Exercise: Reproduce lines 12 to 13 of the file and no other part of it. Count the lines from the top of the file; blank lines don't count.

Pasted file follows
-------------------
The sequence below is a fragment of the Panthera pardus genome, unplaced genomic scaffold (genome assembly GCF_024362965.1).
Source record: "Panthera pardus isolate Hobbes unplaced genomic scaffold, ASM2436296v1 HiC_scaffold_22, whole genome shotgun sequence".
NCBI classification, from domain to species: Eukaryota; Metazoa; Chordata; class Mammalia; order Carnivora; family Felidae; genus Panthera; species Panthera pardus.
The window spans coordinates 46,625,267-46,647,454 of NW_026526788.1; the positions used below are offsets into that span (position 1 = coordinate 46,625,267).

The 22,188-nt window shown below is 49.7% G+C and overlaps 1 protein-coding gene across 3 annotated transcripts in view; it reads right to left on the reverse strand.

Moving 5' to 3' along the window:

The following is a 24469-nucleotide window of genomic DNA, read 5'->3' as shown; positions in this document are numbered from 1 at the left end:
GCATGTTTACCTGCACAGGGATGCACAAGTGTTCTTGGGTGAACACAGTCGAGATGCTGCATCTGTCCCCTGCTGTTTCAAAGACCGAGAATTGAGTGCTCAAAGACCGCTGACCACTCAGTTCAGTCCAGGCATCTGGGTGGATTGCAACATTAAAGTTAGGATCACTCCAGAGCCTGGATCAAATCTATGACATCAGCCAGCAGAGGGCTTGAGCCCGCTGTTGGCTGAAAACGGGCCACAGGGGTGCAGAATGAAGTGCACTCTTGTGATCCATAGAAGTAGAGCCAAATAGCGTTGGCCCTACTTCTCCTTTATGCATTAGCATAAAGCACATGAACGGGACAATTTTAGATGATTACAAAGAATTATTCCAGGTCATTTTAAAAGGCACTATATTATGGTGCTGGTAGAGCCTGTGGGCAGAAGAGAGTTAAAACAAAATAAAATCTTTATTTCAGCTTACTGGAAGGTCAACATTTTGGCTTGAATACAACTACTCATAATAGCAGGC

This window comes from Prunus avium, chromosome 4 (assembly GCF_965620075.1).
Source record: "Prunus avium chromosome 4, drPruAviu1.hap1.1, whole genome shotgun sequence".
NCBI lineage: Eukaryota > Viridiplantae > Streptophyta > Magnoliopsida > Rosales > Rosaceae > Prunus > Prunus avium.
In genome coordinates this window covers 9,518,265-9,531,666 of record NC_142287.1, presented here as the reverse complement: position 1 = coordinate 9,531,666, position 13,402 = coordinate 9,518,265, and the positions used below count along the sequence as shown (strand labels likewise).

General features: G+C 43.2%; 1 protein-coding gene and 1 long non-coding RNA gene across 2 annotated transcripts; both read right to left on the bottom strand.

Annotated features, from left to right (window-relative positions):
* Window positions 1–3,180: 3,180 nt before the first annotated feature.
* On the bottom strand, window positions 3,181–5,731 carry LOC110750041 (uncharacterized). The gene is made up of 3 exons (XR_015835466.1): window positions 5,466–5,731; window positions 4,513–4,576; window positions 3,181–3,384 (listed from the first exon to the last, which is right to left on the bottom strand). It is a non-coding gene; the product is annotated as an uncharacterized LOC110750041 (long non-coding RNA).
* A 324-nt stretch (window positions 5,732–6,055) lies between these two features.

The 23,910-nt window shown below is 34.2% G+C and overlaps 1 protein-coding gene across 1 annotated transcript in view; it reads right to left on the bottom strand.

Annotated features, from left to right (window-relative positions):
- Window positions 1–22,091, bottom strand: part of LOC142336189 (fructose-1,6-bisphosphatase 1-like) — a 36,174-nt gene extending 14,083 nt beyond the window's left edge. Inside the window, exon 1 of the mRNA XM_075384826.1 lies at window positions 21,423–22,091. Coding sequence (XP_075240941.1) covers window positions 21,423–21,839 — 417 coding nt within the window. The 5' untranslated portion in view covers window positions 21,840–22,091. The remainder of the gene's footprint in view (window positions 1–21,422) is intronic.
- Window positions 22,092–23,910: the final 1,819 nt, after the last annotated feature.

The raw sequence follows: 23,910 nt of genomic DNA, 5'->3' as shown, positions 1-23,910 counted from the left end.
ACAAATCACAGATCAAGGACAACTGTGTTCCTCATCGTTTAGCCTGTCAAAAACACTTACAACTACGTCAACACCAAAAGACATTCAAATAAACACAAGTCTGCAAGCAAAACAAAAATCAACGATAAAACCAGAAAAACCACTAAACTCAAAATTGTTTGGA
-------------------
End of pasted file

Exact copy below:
In genome coordinates this window covers 9,518,265-9,531,666 of record NC_142287.1, presented here as the reverse complement: position 1 = coordinate 9,531,666, position 13,402 = coordinate 9,518,265, and the positions used below count along the sequence as shown (strand labels likewise).

General features: G+C 43.2%; 1 protein-coding gene and 1 long non-coding RNA gene across 2 annotated transcripts; both read right to left on the bottom strand.